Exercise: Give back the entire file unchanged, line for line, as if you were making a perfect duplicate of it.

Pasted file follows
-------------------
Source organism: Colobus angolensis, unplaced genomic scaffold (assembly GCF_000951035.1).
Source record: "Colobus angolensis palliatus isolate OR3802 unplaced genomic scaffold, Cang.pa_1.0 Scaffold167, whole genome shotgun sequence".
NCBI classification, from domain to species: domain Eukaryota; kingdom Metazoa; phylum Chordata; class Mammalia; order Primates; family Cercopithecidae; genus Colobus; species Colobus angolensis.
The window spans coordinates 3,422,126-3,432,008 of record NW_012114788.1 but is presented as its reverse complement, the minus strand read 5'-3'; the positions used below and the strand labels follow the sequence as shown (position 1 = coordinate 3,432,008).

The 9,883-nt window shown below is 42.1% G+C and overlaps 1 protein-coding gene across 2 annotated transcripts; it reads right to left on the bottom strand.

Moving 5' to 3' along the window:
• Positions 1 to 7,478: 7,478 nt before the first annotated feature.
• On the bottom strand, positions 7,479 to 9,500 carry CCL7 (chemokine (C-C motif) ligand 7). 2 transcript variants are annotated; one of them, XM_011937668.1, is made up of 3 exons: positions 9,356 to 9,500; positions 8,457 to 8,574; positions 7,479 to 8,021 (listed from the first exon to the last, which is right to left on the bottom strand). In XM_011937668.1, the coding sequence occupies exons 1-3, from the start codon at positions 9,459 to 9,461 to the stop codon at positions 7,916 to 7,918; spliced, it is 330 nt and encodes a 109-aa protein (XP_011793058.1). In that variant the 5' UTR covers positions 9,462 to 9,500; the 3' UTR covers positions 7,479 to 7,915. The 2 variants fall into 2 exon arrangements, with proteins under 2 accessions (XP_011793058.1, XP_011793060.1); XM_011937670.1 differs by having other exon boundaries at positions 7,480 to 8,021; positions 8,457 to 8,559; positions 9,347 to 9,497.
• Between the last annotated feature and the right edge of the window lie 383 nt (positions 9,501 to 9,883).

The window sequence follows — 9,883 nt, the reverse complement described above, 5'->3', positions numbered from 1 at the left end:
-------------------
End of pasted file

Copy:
Source organism: Colobus angolensis, unplaced genomic scaffold (assembly GCF_000951035.1).
Source record: "Colobus angolensis palliatus isolate OR3802 unplaced genomic scaffold, Cang.pa_1.0 Scaffold167, whole genome shotgun sequence".
NCBI classification, from domain to species: domain Eukaryota; kingdom Metazoa; phylum Chordata; class Mammalia; order Primates; family Cercopithecidae; genus Colobus; species Colobus angolensis.
The window spans coordinates 3,422,126-3,432,008 of record NW_012114788.1 but is presented as its reverse complement, the minus strand read 5'-3'; the positions used below and the strand labels follow the sequence as shown (position 1 = coordinate 3,432,008).

The 9,883-nt window shown below is 42.1% G+C and overlaps 1 protein-coding gene across 2 annotated transcripts; it reads right to left on the bottom strand.

Moving 5' to 3' along the window:
• Positions 1 to 7,478: 7,478 nt before the first annotated feature.
• On the bottom strand, positions 7,479 to 9,500 carry CCL7 (chemokine (C-C motif) ligand 7). 2 transcript variants are annotated; one of them, XM_011937668.1, is made up of 3 exons: positions 9,356 to 9,500; positions 8,457 to 8,574; positions 7,479 to 8,021 (listed from the first exon to the last, which is right to left on the bottom strand). In XM_011937668.1, the coding sequence occupies exons 1-3, from the start codon at positions 9,459 to 9,461 to the stop codon at positions 7,916 to 7,918; spliced, it is 330 nt and encodes a 109-aa protein (XP_011793058.1). In that variant the 5' UTR covers positions 9,462 to 9,500; the 3' UTR covers positions 7,479 to 7,915. The 2 variants fall into 2 exon arrangements, with proteins under 2 accessions (XP_011793058.1, XP_011793060.1); XM_011937670.1 differs by having other exon boundaries at positions 7,480 to 8,021; positions 8,457 to 8,559; positions 9,347 to 9,497.
• Between the last annotated feature and the right edge of the window lie 383 nt (positions 9,501 to 9,883).

The window sequence follows — 9,883 nt, the reverse complement described above, 5'->3', positions numbered from 1 at the left end: